How on earth could you put together an anthology of the lyrics of 150 songs and not have at least one love song in it?

Today’s chapter, Psalm 45, is the lone love song in the book of Psalms. It was penned for the wedding celebration between the King and the princess of another nation who was being married as part of a political alliance between the two countries. The thought was that one king wouldn’t attack another king if that king was a son-in-law. It also meant that you had a family member who had eyes and ears on what was going on within a rival’s palace. This was a common diplomatic practice throughout history even into the last century. If you look at a chart of European royal families it looks like a spider’s web with all the crossing and intersecting lines. Even Queen Elizabeth married her own cousin.

The song is written from the perspective of the bride looking at her groom and singing of how handsome, strong, and powerful he is. The song’s climax is the bride and her virgin bridesmaids walking into the king’s palace and the very next verse is a promise to bear the king many sons (which was a sign of strength and succession), and also a little racy because it alludes to what’s going to happen once she enters the king’s chambers.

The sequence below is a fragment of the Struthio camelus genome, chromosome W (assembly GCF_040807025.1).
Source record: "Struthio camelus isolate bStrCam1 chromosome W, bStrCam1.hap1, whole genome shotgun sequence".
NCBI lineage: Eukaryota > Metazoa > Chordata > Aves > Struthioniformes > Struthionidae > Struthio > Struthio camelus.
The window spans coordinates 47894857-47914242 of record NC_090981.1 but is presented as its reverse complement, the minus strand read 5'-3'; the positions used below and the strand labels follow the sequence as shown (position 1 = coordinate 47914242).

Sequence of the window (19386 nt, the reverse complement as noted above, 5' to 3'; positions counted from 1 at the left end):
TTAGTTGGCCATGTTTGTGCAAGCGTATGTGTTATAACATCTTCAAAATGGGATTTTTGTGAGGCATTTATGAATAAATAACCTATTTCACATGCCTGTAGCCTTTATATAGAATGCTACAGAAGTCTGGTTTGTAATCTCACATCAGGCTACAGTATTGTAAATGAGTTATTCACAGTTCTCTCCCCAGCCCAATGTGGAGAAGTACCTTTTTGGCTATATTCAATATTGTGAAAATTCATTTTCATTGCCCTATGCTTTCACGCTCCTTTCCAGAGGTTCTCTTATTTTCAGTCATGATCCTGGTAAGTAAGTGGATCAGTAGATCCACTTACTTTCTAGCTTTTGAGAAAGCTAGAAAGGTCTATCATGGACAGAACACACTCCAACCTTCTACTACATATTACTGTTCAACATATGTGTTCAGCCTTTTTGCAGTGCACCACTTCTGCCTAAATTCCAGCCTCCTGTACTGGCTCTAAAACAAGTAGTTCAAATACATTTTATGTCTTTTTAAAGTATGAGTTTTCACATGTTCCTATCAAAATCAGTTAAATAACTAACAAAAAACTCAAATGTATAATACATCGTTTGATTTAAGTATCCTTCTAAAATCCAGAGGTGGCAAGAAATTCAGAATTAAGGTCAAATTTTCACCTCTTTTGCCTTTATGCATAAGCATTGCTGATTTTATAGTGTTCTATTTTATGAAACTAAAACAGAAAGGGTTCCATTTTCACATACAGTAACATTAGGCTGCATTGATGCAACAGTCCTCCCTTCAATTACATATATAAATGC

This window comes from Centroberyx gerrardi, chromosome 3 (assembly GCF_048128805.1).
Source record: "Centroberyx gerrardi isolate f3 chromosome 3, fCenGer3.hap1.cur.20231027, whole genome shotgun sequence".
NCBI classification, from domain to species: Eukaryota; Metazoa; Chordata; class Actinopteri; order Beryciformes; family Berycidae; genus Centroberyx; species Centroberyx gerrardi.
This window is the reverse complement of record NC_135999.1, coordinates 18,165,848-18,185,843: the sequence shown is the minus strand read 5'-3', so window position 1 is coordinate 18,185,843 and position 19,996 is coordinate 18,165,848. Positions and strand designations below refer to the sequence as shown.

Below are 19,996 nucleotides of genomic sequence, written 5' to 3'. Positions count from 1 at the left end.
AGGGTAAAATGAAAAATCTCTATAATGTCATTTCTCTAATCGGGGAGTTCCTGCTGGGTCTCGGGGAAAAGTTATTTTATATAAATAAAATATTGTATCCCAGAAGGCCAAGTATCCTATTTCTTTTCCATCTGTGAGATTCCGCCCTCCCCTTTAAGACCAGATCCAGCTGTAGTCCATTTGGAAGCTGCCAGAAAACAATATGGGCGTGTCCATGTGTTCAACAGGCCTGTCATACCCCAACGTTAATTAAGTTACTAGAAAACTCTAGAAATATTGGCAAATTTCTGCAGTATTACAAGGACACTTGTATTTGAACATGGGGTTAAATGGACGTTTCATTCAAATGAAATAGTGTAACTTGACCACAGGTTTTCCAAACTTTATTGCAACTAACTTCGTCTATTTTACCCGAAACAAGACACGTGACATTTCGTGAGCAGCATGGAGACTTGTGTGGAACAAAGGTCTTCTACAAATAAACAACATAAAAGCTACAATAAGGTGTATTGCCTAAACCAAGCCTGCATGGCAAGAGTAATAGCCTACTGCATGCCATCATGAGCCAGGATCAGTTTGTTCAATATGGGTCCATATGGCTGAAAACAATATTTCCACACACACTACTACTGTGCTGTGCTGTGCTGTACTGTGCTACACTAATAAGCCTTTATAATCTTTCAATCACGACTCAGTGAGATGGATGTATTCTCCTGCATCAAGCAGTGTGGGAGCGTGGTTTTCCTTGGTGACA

The chapter is also interesting from how it was used in history. After the Hebrews returned from exile in Babylon, psalm 45 was considered a messianic psalm pointing to the messiah who would come and ascend the throne of David. That is interesting because marriage was used by Jesus repeatedly as a metaphor when discussing His second coming and the climactic apocalyptic event known as “the Day of the Lord.” The metaphor is that Jesus will come back like a bridegroom to be united with all believers, collectively and metaphorically referenced as the bride.